Socio Economic Status and It's Relation to Crime

Only available on StudyMode
  • Download(s) : 475
  • Published : April 20, 2013
Open Document
Text Preview
Choose one of the following socio-demographic characteristics: age, sex, ethnicity, or socio-economic status (SES). Describe its relationship to crime, paying attention to whether that relationship is observable at the individual and/ or the aggregate-level. What are the major theoretical explanations for that relationship? To what extent are the results of prior empirical research consistent with those theoretical explanations?

Women have traditionally been perceived as “the nurturer’s” in the family unit,

and men as the “bread-winners”. However, the recent battle for gender

equality, and the dissipation of the rigid guidelines of masculinity and

femininity shaped by the politics of gender, in conjunction with a media frenzy

over the subtly sexy violent woman depicted on screen, has seen the

increase in the acceptance of women in crime. Statistically the percentage of

female arrests between 1960 and 1990 has risen by 8%, rising from 11% to

19%, almost doubling itself. Most criminologists will agree that males are

largely overrepresented in crime statistics, this is recognized universally. This

issue of the gender-gap is multi-faceted as it addresses not only the need to

understand female criminality, but also, male criminality, and the motivations

for crime amidst both genders. Thus, the issue of understanding gender with

regards to crime is ternary; firstly it must be established what the reasoning

behind women who commit crime is, secondly the gender gap must be

addressed, and thirdly the reasoning behind men who commit crime with

regards to their gender must be established.

Women account for a very small percentage of all crime statistics, 19% in 1990. Furthermore, men offend at much higher rates than women for all crime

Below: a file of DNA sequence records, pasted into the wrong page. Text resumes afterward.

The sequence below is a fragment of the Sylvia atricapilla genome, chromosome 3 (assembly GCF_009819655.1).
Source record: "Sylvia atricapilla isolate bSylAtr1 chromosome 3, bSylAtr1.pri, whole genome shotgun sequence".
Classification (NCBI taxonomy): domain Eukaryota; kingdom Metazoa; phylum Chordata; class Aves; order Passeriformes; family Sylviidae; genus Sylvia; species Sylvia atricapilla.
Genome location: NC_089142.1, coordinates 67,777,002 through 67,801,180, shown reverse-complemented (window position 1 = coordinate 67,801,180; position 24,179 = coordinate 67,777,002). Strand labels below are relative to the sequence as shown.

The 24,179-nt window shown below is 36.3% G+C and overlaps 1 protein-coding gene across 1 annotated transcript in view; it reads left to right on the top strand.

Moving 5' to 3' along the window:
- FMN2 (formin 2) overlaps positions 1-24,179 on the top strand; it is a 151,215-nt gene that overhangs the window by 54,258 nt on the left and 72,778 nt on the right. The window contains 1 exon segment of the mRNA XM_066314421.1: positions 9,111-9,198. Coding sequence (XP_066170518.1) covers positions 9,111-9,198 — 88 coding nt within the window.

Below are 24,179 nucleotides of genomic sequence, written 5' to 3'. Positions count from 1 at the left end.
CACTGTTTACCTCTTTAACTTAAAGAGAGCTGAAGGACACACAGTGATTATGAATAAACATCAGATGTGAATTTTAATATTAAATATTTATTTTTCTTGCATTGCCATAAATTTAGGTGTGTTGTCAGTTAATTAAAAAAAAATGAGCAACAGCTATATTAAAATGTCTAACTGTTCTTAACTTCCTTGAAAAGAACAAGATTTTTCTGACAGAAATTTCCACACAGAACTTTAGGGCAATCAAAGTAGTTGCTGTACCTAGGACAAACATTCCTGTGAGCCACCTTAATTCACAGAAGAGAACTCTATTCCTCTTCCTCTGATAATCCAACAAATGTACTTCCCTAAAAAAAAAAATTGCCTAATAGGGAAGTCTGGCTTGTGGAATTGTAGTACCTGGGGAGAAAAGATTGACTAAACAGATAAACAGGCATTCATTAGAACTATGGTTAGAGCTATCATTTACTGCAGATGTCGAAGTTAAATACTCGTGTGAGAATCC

categories except prostitution. The gender gap in crime is greatest for serious

crime and least for mild forms of law-breaking. When considering that the

gender gap is smallest in relation to less serious crime, it is possible to

assess a variety of evidence that suggests that there is an overlap in the

causes of such crime for both mean and women. Similarities stemming from

a similitude in social backgrounds, like male and female offenders are

typically of low-socioeconomic status, poorly educated, unemployed, and

disproportionately from minority groups. The main difference in their social

profile is the greater presence of dependent children amongst female

offenders. Additionally, the extent to which male rates can predict female

rates provides indirect evidence of similarity in the etiology of female and

male crime (Steffensmeier & Allan 1988, Steffensmeier et al 1989). Groups or

societies that have high male rates of crime also have high female rates, this

applies reciprocally. Such findings suggest that females respond to the same

social and legal forces as males, independent of any condition unique to

women or men (Bortitch & Hagan 1990, Steffensmeier 1980, Steffensmeier &

Streifel 1992).

These traditional approaches to the gender gap do not lend an explanation to

the profound differences in male and female offending patterns and rates. Six

areas of life that inhibit female crime but enable male crime will be outlined to demonstrate this point. Firstly, there are gender norms; the female identity

tends to be procured from the key males in their lives. Thereby females

involved with a criminal male become accomplices to their partners criminal

activities “out of love”. The ladylike femininity stereotypes are characteristics

that are at odds with qualities valued in the criminal underworld

(Steffensmeier 1986). Whilst the divisors between what is masculine and

criminal are often blurred. Secondly, there are gender differences in moral

development (Gilligan 1982) and an apparent greater inherent readiness of

women to learn parenting and nurturing (Beutel & Marini...
tracking img